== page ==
Occasionally, press trips allow us working-class folk a glimpse at a world we rarely experience. It’s a brief dabble into a small portion of society that enjoys such things as lavish meals in restaurants that brandish Relais & Château plaques, boasting their status in an elite membership of high-end establishments.
When making a layover in a city like New York, this upper echelon of society doesn’t search online for a bargain motel; they book a night at the Park Hyatt, where rooms start at $1,100 USD. They have the means to bypass the bustle of Manhattan traffic, preferring a short drive to a helipad, where a helicopter whisks them off to lunchtime meetings in a fraction of the time it would take you to get there by car.
These are the experiences the nice folks at BMW allowed us to sample during the international launch of the newest 7 Series sedan, held in New York City and at the private Monticello Motor Club. These exclusive opportunities emphasised the latest 7 Series' renewed focus on luxury.
Six generations of 7 Series
The 2016 7 Series will be the sixth generation of BMW’s flagship luxury sedan. It began life in 1977, and aside from that first generation, which hung around for a decade, the 7 Series has been experiencing a major redesign every seven years since.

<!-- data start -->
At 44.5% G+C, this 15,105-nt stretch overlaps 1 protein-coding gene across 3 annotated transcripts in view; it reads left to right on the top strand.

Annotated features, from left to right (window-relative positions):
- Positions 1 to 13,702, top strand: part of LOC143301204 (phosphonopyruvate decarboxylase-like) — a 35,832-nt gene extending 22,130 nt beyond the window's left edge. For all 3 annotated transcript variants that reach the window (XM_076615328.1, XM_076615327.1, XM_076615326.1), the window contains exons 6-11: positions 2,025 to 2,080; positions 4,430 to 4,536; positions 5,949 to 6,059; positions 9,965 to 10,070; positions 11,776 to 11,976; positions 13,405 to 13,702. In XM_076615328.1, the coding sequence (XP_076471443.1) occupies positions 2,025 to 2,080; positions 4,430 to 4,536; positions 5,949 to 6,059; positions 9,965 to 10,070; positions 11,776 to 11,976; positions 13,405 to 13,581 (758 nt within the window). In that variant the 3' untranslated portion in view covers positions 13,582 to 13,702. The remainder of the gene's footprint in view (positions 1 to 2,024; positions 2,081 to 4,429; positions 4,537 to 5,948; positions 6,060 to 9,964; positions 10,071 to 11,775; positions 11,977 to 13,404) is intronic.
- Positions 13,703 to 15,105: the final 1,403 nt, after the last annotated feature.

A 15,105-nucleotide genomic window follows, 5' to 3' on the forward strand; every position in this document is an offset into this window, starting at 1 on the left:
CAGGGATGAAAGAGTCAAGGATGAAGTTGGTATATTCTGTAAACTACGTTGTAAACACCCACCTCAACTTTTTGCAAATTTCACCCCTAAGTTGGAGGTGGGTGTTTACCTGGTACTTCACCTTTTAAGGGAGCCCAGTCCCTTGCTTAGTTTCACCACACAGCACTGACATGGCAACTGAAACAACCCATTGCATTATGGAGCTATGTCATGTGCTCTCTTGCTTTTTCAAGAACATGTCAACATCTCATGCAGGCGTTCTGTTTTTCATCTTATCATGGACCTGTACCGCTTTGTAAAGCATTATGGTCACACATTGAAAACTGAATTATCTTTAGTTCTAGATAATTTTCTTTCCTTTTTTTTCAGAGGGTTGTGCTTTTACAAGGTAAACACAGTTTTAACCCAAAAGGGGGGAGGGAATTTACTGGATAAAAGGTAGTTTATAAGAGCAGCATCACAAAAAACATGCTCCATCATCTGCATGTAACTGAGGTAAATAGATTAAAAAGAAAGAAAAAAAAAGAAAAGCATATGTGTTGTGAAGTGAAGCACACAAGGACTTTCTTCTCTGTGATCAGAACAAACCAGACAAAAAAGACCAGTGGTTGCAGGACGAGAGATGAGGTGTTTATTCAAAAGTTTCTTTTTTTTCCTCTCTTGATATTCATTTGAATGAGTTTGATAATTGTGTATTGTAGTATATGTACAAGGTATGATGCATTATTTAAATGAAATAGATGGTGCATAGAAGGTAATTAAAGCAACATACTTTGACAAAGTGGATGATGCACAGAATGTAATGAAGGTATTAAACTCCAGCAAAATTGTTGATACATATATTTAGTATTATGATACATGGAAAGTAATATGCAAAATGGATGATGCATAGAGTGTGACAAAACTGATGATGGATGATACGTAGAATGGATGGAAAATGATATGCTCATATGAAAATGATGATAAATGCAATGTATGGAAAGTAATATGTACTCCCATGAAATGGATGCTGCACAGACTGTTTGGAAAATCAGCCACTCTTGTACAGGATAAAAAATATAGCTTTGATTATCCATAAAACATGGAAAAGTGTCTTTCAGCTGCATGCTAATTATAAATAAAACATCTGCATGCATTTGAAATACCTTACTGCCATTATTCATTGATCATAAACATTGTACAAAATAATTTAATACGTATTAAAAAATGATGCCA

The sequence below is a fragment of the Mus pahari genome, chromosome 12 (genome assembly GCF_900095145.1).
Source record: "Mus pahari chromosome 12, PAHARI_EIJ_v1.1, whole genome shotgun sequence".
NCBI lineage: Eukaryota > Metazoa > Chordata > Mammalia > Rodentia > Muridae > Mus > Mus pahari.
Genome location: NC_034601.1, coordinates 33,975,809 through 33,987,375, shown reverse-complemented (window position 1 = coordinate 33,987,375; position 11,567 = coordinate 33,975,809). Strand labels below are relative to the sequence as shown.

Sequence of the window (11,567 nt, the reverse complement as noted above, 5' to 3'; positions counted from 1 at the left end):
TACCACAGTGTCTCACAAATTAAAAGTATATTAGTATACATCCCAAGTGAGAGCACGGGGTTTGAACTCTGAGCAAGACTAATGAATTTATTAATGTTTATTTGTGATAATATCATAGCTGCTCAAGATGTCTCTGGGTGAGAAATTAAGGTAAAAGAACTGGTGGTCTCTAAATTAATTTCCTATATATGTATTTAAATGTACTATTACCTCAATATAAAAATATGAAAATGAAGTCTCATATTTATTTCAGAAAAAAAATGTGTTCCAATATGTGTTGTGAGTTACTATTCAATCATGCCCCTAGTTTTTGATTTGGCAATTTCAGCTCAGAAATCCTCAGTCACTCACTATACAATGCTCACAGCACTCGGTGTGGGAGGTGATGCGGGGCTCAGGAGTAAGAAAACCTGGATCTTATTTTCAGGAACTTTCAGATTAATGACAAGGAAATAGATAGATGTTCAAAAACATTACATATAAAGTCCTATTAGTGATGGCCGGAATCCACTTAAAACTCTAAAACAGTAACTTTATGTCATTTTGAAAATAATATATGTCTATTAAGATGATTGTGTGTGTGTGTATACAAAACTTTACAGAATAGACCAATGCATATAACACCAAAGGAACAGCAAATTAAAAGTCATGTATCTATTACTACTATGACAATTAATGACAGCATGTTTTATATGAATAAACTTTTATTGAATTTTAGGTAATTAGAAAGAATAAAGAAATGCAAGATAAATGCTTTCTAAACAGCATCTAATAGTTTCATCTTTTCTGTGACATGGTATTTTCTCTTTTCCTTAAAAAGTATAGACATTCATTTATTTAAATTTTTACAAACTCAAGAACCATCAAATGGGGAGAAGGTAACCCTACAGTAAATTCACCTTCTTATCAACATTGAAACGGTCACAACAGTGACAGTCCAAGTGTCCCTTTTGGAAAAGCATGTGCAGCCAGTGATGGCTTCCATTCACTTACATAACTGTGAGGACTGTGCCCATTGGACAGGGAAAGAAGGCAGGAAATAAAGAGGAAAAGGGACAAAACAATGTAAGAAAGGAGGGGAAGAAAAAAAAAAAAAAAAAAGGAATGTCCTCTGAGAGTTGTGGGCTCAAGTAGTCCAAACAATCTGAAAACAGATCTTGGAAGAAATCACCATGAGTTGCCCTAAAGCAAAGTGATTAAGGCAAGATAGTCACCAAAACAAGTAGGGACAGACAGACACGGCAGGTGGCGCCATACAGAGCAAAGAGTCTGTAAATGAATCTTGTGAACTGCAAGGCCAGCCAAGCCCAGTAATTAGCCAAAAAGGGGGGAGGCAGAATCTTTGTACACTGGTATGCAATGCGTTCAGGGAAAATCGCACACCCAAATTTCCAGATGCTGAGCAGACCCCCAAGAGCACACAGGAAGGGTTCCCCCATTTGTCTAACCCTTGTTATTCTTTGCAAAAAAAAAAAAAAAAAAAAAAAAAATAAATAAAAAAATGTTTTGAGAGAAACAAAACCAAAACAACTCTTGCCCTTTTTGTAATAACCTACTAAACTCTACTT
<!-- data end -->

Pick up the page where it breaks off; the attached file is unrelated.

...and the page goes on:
It has been gradually refined with each makeover, and this latest generation has been heavily revised, first by experiencing a reduction in weight. Some technology has been transferred from the i3 and i8, namely the use of carbon fibre in the chassis. BMW calls this blend of frame materials Carbon Core, and it includes steel, aluminum and carbon fibre. This provides a more rigid platform that reduces weight by up to 86 kilos compared to a similarly equipped outgoing 7 Series.
But even though BMW has traditionally placed a lot of focus on the performance of its 7 Series, this latest version gets an extra dose of luxury. In fact, what’s under the hood probably isn’t all that important to most 7 Series owners, as long as it does the job well. And the revised 4.4-litre twin-turbo V8 in my 750Li xDrive test car does a stellar job.
It is smooth, it is quiet, and it allows the long wheelbase car to lap around the Monticello Motor Club, a members-only circuit tucked away in hilly countryside two hours north of New York City, at a surprisingly quick pace while in Sport mode.